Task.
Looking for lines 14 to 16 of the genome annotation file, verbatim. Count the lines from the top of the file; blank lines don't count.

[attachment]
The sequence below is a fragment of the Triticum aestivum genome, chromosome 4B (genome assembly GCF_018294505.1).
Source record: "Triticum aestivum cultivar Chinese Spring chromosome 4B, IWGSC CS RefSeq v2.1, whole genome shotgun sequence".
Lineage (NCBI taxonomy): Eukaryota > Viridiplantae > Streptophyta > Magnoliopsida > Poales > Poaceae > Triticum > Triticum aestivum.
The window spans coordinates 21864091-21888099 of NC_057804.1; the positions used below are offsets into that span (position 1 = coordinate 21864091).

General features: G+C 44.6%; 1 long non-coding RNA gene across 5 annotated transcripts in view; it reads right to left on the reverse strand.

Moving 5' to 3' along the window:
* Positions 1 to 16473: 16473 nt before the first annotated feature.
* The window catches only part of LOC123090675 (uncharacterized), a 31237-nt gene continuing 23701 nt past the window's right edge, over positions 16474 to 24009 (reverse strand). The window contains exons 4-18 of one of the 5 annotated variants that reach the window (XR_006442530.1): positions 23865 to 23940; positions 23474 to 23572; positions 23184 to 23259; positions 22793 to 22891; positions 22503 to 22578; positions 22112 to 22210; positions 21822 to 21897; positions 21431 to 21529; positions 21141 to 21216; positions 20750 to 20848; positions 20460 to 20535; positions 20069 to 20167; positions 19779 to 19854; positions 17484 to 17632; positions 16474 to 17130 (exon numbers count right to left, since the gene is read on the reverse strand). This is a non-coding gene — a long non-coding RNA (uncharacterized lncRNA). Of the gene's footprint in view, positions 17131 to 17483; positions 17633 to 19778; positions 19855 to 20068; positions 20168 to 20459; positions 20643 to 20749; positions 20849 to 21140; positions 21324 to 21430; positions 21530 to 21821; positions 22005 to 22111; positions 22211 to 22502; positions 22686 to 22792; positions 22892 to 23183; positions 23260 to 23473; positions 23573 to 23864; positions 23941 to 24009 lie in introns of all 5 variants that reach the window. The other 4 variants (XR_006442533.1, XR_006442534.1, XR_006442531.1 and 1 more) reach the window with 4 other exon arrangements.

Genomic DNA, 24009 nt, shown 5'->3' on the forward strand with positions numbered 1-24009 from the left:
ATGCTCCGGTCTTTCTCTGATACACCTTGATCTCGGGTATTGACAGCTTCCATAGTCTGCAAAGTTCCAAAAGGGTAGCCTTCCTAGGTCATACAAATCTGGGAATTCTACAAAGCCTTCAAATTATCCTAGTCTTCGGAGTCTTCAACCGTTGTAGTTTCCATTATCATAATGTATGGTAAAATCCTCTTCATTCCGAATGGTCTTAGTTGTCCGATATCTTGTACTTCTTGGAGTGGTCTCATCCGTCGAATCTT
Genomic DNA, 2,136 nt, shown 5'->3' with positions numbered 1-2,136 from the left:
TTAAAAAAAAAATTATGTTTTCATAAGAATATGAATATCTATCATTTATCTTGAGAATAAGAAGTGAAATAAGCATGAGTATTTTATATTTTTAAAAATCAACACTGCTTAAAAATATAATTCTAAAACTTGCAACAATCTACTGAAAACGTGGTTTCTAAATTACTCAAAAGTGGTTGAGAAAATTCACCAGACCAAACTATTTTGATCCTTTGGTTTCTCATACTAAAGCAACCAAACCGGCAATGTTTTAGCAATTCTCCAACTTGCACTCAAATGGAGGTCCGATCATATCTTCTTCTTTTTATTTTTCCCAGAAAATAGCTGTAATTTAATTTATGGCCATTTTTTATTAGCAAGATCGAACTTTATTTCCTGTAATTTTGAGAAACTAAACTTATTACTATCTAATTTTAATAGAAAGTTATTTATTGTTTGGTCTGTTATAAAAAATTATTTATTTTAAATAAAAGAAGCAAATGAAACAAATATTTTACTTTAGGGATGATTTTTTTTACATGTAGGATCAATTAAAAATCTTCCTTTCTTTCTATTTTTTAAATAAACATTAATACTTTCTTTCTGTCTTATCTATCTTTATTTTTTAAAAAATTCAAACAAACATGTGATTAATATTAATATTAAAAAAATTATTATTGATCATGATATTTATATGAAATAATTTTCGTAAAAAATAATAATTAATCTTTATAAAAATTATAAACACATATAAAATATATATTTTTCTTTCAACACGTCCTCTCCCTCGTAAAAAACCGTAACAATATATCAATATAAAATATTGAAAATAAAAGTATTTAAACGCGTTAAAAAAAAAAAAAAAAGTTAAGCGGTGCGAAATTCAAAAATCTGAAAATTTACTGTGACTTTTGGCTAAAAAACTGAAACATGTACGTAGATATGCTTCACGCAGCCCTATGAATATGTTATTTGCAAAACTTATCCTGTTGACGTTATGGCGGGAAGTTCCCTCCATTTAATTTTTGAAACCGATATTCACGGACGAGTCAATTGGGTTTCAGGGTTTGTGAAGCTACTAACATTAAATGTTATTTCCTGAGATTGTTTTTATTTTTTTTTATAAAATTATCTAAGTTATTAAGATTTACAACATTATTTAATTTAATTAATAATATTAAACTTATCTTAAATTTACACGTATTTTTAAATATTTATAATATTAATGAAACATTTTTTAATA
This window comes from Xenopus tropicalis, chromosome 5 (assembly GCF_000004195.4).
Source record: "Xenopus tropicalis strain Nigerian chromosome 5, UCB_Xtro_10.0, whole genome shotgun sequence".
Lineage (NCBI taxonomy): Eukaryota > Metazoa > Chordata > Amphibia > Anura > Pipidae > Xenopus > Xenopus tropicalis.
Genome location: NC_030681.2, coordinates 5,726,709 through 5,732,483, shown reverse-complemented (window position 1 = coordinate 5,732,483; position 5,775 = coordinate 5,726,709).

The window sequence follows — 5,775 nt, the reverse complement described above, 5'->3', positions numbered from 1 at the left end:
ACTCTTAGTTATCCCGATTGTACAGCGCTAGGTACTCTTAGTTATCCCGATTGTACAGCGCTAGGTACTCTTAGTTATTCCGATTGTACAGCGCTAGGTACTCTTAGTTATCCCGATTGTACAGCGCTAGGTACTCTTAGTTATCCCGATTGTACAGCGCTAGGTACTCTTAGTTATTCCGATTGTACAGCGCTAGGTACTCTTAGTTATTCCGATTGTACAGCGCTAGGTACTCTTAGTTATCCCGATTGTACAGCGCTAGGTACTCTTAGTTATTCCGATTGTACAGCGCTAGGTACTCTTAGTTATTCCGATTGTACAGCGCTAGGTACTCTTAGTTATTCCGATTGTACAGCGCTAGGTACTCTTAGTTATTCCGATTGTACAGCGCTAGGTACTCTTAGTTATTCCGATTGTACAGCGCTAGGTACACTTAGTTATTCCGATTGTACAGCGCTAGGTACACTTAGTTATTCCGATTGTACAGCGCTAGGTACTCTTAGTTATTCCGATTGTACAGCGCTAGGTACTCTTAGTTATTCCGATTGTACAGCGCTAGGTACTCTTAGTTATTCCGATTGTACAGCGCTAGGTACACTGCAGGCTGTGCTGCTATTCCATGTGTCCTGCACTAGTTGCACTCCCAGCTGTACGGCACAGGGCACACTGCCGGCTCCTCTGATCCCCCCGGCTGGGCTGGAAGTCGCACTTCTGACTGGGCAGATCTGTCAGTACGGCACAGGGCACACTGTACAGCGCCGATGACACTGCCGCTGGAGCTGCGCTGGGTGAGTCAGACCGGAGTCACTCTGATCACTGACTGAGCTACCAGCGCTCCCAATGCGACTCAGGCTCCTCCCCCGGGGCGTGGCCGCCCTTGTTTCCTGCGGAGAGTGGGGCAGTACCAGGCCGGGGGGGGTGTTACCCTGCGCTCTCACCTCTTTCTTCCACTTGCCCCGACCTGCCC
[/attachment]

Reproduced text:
Source record: "Xenopus tropicalis strain Nigerian chromosome 5, UCB_Xtro_10.0, whole genome shotgun sequence".
Lineage (NCBI taxonomy): Eukaryota > Metazoa > Chordata > Amphibia > Anura > Pipidae > Xenopus > Xenopus tropicalis.
Genome location: NC_030681.2, coordinates 5,726,709 through 5,732,483, shown reverse-complemented (window position 1 = coordinate 5,732,483; position 5,775 = coordinate 5,726,709).